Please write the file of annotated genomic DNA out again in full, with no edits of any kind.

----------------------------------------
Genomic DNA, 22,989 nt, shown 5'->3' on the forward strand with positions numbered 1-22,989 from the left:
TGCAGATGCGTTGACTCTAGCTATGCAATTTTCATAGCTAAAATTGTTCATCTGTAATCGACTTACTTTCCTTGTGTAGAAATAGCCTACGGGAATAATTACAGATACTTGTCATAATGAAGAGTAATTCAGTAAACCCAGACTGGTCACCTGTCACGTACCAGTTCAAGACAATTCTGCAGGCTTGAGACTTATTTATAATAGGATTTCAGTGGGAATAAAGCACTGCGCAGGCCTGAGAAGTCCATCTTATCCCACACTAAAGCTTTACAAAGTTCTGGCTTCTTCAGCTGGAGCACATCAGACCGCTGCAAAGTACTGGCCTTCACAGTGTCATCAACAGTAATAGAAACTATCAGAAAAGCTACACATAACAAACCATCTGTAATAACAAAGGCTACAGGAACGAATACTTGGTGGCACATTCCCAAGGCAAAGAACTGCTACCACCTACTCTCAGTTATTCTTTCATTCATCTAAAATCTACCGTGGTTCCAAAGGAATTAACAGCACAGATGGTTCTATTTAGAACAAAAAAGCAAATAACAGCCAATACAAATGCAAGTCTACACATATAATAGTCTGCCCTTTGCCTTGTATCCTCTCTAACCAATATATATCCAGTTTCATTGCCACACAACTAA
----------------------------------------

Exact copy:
Genomic DNA, 22,989 nt, shown 5'->3' on the forward strand with positions numbered 1-22,989 from the left:
TGCAGATGCGTTGACTCTAGCTATGCAATTTTCATAGCTAAAATTGTTCATCTGTAATCGACTTACTTTCCTTGTGTAGAAATAGCCTACGGGAATAATTACAGATACTTGTCATAATGAAGAGTAATTCAGTAAACCCAGACTGGTCACCTGTCACGTACCAGTTCAAGACAATTCTGCAGGCTTGAGACTTATTTATAATAGGATTTCAGTGGGAATAAAGCACTGCGCAGGCCTGAGAAGTCCATCTTATCCCACACTAAAGCTTTACAAAGTTCTGGCTTCTTCAGCTGGAGCACATCAGACCGCTGCAAAGTACTGGCCTTCACAGTGTCATCAACAGTAATAGAAACTATCAGAAAAGCTACACATAACAAACCATCTGTAATAACAAAGGCTACAGGAACGAATACTTGGTGGCACATTCCCAAGGCAAAGAACTGCTACCACCTACTCTCAGTTATTCTTTCATTCATCTAAAATCTACCGTGGTTCCAAAGGAATTAACAGCACAGATGGTTCTATTTAGAACAAAAAAGCAAATAACAGCCAATACAAATGCAAGTCTACACATATAATAGTCTGCCCTTTGCCTTGTATCCTCTCTAACCAATATATATCCAGTTTCATTGCCACACAACTAA